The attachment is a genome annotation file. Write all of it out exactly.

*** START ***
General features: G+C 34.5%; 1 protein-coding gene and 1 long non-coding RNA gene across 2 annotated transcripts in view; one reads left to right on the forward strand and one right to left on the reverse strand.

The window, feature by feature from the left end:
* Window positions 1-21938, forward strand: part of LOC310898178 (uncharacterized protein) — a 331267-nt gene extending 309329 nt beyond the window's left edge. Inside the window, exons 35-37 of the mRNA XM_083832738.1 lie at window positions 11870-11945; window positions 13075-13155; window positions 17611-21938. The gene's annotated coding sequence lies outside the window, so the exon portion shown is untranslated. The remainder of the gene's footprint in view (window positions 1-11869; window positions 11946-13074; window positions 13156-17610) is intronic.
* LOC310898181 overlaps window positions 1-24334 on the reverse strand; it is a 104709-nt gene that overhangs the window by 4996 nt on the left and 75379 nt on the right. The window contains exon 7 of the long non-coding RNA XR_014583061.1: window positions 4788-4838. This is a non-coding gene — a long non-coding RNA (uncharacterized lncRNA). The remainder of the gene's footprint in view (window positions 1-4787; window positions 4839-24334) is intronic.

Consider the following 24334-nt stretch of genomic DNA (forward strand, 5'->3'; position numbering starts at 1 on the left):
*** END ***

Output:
General features: G+C 34.5%; 1 protein-coding gene and 1 long non-coding RNA gene across 2 annotated transcripts in view; one reads left to right on the forward strand and one right to left on the reverse strand.

The window, feature by feature from the left end:
* Window positions 1-21938, forward strand: part of LOC310898178 (uncharacterized protein) — a 331267-nt gene extending 309329 nt beyond the window's left edge. Inside the window, exons 35-37 of the mRNA XM_083832738.1 lie at window positions 11870-11945; window positions 13075-13155; window positions 17611-21938. The gene's annotated coding sequence lies outside the window, so the exon portion shown is untranslated. The remainder of the gene's footprint in view (window positions 1-11869; window positions 11946-13074; window positions 13156-17610) is intronic.
* LOC310898181 overlaps window positions 1-24334 on the reverse strand; it is a 104709-nt gene that overhangs the window by 4996 nt on the left and 75379 nt on the right. The window contains exon 7 of the long non-coding RNA XR_014583061.1: window positions 4788-4838. This is a non-coding gene — a long non-coding RNA (uncharacterized lncRNA). The remainder of the gene's footprint in view (window positions 1-4787; window positions 4839-24334) is intronic.

Consider the following 24334-nt stretch of genomic DNA (forward strand, 5'->3'; position numbering starts at 1 on the left):